Pride and Prejudice: the nation’s favourite novel  

The class of 1982, Rochester Grammar School for Girls, have Mrs Hough, English teacher extraordinaire, to thank for a thorough introduction to Jane Austen’s Pride and Prejudice. When she took over our lessons we were complete zeroes and she had to turn us into heroes.
The fourth years (as we were called then) had been left with a newly-qualified teacher who failed to teach anything for our O level course (though we learned a lot about her life). Her one legacy was a love of To Kill a Mockingbird, so she wasn’t all bad then.
So in came Mrs Hough. Friendly, maternal, a no-nonsense woman, who was horrified at the state her new class was in.
Having told us we had a fraction of the time we should have for O level study, she introduced us to a new marking scheme (anything over 20 was an A, over 15, B etc) and to ‘P&P’ as it came to be known. Trying to recall my own first impressions of this book is difficult but let’s just say it wasn’t until much later that it became my ‘read once a year’ book.
Firstly I was so green in those days I don’t think I could even pronounce ‘prejudice’ (let alone know what it meant) and secondly I remember thinking the 1980s equivalent of ‘whatever’ when Mrs Hough raved about that opening sentence, which was incomprehensible. I did like the short chapters that made ‘reading ahead’ simpler even though my heart sighed and ached when I reached the convoluted musings of Mr Collins or the conversations between the ladies at Netherfield. Bor-ring.
But such a good teacher was she that she demonstrated the whole novel’s structure in terms of plot and character; introducing the humour (I still laugh out loud at Mr Bennet’s ‘you must be a stranger to one of your parents’ speech), the themes of marriage and the conundrum of whether my newly-discovered heroine Elizabeth was in fact a gold digger. (I couldn’t face it then, though my cynical mind now suspects otherwise!)
It was the final year, Mrs Hough told us, that the novel was on the curriculum and ‘the examiners haven’t asked about the theme of marriage’.
And so we were drilled and drilled in nuptials from the point of view of all the women – Mrs Bennet, Jane, Elizabeth, Charlotte Lucas (what a let-down she is for any teenage feminist-in-training) – not to mention the men, exploring the motivations of Mr Darcy, Mr Collins and the wicked Wickham.
So for me, familiarity bred utter devotion. The book is hugely entertaining; Austen’s vicious observations would be a match for any gossip columnist in today’s newspapers; and her observations of human nature and relations are a joy.
In our classes with Mrs Hough, we touched upon the social background – the war and the poverty – but in the end P&P comes down to a fantastic story with memorable characters with which we identify. It is simple to forget that this novel became a template for a million love stories.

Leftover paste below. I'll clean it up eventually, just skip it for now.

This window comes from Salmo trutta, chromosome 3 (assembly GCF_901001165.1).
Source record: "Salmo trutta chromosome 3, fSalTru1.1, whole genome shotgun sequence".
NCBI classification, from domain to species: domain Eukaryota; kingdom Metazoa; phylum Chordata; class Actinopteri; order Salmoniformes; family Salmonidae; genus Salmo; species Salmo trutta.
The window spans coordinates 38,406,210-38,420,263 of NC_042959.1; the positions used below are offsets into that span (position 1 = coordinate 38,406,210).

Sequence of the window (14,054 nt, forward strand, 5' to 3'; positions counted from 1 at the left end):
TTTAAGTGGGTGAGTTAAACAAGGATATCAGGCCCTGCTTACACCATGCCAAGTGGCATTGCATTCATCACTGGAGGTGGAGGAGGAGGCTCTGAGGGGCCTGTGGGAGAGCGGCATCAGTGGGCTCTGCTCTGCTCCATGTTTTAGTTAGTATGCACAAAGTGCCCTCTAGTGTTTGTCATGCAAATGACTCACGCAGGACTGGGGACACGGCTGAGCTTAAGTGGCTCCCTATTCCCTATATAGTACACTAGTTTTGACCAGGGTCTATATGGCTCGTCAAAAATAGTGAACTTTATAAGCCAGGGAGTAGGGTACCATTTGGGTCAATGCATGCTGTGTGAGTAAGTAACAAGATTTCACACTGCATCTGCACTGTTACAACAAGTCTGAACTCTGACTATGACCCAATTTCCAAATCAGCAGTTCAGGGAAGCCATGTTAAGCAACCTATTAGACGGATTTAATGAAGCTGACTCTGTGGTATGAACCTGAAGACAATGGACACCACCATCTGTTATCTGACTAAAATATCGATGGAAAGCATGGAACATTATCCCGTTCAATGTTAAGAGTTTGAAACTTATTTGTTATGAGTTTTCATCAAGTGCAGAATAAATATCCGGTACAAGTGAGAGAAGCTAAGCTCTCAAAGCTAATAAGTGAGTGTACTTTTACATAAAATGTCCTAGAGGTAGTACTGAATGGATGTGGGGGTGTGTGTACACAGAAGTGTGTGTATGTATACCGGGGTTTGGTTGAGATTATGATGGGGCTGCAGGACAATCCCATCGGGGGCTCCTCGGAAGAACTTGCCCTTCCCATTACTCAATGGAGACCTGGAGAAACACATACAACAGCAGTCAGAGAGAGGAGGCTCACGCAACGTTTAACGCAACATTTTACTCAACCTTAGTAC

But that first moment you read Darcy’s heart-rending letter of explanation and his simple sign-off ‘I will only add, god bless you…’ as well as Elizabeth’s hearty denials to Lady Catherine that eventually seals their bond thrilled this little 15-year-old heart. As nervous O level students, we all had an educating Rita moment when we opened our exam scripts. ‘Discuss the theme of marriage in Pride and Prejudice.’
Smiles of recognition lit up the grim, airy exam hall and we all gave our silent thanks to Mrs Hough. Then, armed with pens, we wrote and wrote ourselves towards our A grades. Ever since, Pride and Prejudice has been my desert island book – my own copy is a red hardback published by Collins in 1982.
The paper is yellowing; it has coffee splattered along the pages which are sometimes folded. It wasn’t until last year that I found a typo in it. Still in one piece though; still my treasure.

Hilary Robertson, writer
‘Pride and Prejudice’ is one of my all-time favourite novels and one that I have recommended several times. Austen makes her world accessible to readers and her characters are always well-drawn and rounded – if not always very likeable.
Mr Darcy will always be Colin firth. However I imagined him to look before, he can never look any other way for me having seen the fi lm.
It is rare that a fi lm adds to enjoyment of a book, but I think this is one of those cases. I also once visited Jane Austen’s home in Hampshire and I will picture her at that desk forever. The romance of Mr Darcy’s casual attire and delight at seeing Elizabeth when she finally realises how much she loves him is something that will stay with me.

Teacher Alison Clayton, director of recent Simon Reade adaptation of novel at Wisbech Grammar School in 2011
I have liked the novel since the first time I read it and as I have grown older I have enjoyed it again and again, seeing different things at different ages. It’s a favourite because it is a Cinderella story, and when you enter Jane Austen’s world you meet people you know – and yourself.
When I first read the novel as a young teenager it would of course have been Elizabeth Bennet, because I wanted to be Elizabeth Bennet, but now it is obviously Mr Collins, because he is so deliciously loathsome. My favourite scene is the showdown with Lady Catherine de Bourgh.
From the moment you meet the character you are longing for somebody to put her in her place.
The characters are so skilfully drawn that in the hands of a good adapter, Simon Reade, a stage production can capture the fun and frivolity, but also the deep feeling. I know it is a girly book, but my very masculine